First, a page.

Middle East

Joining IS 'not glamorous', says major general

Maj Gen Rupert Jones Image copyright Foriegn & Commonwealth Office

Joining the so-called Islamic State is "no longer glamorous", according to the UK's deputy commander fighting the group in Iraq.

Maj Gen Rupert Jones said the group has undermined its own credibility among locals in Iraq and Syria through its "brutal and evil" practices and harsh regime.

He said that rather than convincing people to join its ranks, it has had the opposite effect and is making people determined to fight the group.

The major general has spent time answering some questions from the BBC audience.

Image copyright @BritishArmy
Image caption Maj Gen Rupert Jones visits troops delivering essential training to Iraqi security forces

'Not glamorous'

"The group can no longer attract new recruits and sell their story as a glamorous one," said Maj Gen Jones, who was in London this week to meet with representatives from 38 countries that are part of the Global Coalition against Daesh.

He is confident the group will lose on the battlefield and ideologically.

"We've made enormous progress so far," he said. "The coalition is working on unravelling the Daesh [IS] ideology and exposing the group for what it is."

"Civilians recognise what Daesh is doing and they reject their brutality.

"It's just not glamorous to come and fight for Daesh, where you are likely to be killed by your fellow fighters because you owned a mobile phone you shouldn't have had and end up being beheaded for it."

He added that people in the region are looking out for "peace, tolerance and humanity and the rejection of the IS story makes the coalition's position against the group very powerful".


'Comprehensive plan'

We asked readers to send Maj Gen Jones their questions on the Mosul offensive.

Carl asked: "How do you plan to use the momentum gained from capturing Mosul to take the next steps towards destroying IS completely?"

Carl explained to us the thinking behind his question.

"We are continuously told about this 'comprehensive' plan to defeat IS. I would like to know how this potential victory in Mosul will translate into further gains elsewhere. I want to know if the victory on the ground will lead to IS being pushed out of Iraq. I also want to know if the the coalition will maintain their initiative and keep pushing to keep IS stressed and on the defensive."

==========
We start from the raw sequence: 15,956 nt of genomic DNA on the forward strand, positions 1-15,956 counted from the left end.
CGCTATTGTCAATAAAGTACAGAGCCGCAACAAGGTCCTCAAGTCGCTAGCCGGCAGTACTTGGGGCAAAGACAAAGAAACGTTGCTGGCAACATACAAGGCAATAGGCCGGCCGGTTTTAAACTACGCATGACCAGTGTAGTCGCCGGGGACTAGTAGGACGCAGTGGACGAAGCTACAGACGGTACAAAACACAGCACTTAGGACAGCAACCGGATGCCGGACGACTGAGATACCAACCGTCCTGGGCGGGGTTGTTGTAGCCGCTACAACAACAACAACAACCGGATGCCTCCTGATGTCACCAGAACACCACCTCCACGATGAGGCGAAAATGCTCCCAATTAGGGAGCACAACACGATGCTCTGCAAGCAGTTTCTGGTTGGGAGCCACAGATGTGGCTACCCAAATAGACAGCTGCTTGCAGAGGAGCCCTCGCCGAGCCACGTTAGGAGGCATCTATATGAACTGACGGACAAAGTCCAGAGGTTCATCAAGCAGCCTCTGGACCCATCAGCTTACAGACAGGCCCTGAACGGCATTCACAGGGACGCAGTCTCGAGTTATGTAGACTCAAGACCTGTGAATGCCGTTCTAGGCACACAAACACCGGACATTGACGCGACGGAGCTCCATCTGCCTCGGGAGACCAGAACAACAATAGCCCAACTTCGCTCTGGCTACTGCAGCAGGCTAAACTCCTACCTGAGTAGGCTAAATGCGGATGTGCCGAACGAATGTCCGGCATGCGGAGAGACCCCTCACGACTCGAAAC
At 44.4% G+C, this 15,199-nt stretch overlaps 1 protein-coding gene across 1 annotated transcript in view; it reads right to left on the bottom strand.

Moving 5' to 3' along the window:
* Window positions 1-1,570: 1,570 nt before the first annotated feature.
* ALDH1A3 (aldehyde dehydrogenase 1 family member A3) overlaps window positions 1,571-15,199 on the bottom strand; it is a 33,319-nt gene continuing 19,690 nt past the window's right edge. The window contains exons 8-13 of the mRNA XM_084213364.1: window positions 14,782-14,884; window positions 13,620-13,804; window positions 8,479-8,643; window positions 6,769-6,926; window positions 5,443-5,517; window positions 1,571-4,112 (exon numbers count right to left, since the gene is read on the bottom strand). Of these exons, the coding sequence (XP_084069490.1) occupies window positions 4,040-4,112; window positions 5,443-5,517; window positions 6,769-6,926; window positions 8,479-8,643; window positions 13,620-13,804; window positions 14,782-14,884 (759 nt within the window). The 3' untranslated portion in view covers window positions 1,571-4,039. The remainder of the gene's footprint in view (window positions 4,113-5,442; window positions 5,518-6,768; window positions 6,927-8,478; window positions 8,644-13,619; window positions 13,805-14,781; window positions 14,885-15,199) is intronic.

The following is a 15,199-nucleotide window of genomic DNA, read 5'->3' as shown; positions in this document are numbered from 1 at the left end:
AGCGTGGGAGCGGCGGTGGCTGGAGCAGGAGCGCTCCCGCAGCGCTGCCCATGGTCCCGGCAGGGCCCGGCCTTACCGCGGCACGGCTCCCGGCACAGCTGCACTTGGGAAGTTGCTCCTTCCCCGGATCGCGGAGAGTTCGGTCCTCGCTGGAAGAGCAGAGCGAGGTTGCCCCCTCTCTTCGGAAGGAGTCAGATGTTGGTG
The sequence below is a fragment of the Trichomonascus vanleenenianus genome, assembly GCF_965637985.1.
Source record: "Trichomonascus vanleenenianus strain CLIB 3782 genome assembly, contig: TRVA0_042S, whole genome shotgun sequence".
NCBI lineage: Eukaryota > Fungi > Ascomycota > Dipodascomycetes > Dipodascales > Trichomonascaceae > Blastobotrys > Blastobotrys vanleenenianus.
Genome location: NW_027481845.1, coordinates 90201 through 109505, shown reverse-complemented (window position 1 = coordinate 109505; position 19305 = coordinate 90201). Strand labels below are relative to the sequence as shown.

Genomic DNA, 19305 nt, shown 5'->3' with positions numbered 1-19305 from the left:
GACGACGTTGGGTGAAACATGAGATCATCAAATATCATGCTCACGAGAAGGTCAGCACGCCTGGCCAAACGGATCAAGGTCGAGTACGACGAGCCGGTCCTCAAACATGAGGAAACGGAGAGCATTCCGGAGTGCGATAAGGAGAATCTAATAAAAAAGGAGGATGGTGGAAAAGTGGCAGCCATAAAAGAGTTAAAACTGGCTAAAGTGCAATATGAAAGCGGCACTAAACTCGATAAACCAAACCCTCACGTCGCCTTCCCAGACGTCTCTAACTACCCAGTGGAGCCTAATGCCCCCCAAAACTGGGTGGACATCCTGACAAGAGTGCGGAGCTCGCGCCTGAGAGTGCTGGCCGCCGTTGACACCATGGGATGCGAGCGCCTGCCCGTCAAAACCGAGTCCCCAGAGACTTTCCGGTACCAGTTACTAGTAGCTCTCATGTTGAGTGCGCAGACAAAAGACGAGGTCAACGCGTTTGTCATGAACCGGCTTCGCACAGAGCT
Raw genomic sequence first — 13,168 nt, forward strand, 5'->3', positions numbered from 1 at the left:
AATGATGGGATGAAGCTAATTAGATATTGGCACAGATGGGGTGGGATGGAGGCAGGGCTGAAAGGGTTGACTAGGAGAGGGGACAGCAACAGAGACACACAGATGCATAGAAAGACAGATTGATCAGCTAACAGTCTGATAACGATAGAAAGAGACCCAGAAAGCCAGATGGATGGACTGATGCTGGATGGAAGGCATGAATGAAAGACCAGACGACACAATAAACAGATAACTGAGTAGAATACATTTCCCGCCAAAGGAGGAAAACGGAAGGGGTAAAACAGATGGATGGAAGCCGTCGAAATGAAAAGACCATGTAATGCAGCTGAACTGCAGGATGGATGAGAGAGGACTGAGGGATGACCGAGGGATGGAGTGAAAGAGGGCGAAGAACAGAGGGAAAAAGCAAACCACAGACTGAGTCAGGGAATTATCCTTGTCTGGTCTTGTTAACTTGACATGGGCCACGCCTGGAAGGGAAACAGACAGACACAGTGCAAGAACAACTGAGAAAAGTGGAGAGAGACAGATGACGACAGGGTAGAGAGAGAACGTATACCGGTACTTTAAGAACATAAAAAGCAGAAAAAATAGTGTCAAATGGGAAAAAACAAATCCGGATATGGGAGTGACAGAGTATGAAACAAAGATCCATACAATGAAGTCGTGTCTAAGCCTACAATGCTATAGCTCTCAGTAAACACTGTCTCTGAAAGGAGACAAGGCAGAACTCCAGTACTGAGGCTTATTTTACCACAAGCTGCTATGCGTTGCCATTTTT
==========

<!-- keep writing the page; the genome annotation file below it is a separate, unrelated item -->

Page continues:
On the ground, the Mosul offensive is giving drive to anti-IS forces in the rest of Iraq and in Syria.

"We are not only attacking in Iraq, but our partners will shortly attack into the heart of Raqqa, the capital of the so-called 'caliphate' in Syria. Raqqa has been isolated as we speak," said Maj Gen Jones.

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Image caption A British Army medic in Erbil shows Iraqi troops how to correctly apply a tourniquet

As it has been several months since the offensive was started, the timeframe of the operation was a talking point among some BBC audience members.

Tom Hickman asked why the capture of Mosul is taking such a long time, considering the coalition's overwhelming superiority in firepower especially in the air.

However, the Maj Gen affirmed that the operation is moving according to plan.

"It took 100 days to retake the east of Mosul and the battle for the west has only started," he explained.

"Any military force in the world would take time to capture a city the size of Mosul. It's a huge city and it's heavily defended. Battles like that just take time.

"If you're going to clear through a city that size, without causing civilian causalities, you need to do it in a deliberate manner and that takes time. Patience is needed."

Tough conditions

The UN has voiced concern about civilians trapped in the west, amid reports that they could number up to 650,000.

Maj Gen Jones said those trapped face tough conditions.

"They are cut off and Daesh holds them hostage. They are being used as a weapon by IS and they have been brutalized," he said.

Andrew Edwards asked if there were any plans in place to evacuate those trapped but the major general said what happens to the civilians in the west of Mosul remains very much a question for Iraqi Prime Minister Haider al-Abadi.

The broad message to the city's population has been "stay in place as long as it's safe for you to do so", he added.

He highlighted the need to provide support for those leaving. "If people start coming out of the city, they must be looked after, catered for and put in camps.

"So far we haven't seen a humanitarian catastrophe."

Image copyright @BritishArmy
Image caption British troops continue their training and mentoring mission in Iraq

Maj Gen Jones said the Iraqi forces have done an "impressive" job during the battle for Mosul. "They have been dealing with the situation in a very professional manner, which helped manage those who escaped."

Stability in Iraq

Hugh Williams asked whether the Iraqi forces have the capability to restore order, maintain security and prevent IS from returning.

The Iraqi army is "well capable" of restoring peace and stability to Iraqi towns and cities, said Maj Gen Jones, who added that Iraqi forces so far have managed to control the towns liberated from IS.

"What is really powerful about this campaign is, that it is fought by the Iraqi forces and not some Western power. The campaign is by, with and through our partners," he said.

"This gives the Iraqi prime minister and the security forces enormous legitimacy to follow through on the post-Daesh period. Our focus is on supporting them defeat Daesh."

The major general emphasised the "impressive collaboration" between the Iraqi forces and the Kurdish Peshmerga, particularly on the security side.

"We helped train the Kurdish forces and they have been an important part in the fight against Daesh."


Produced by UGC and Social News team.

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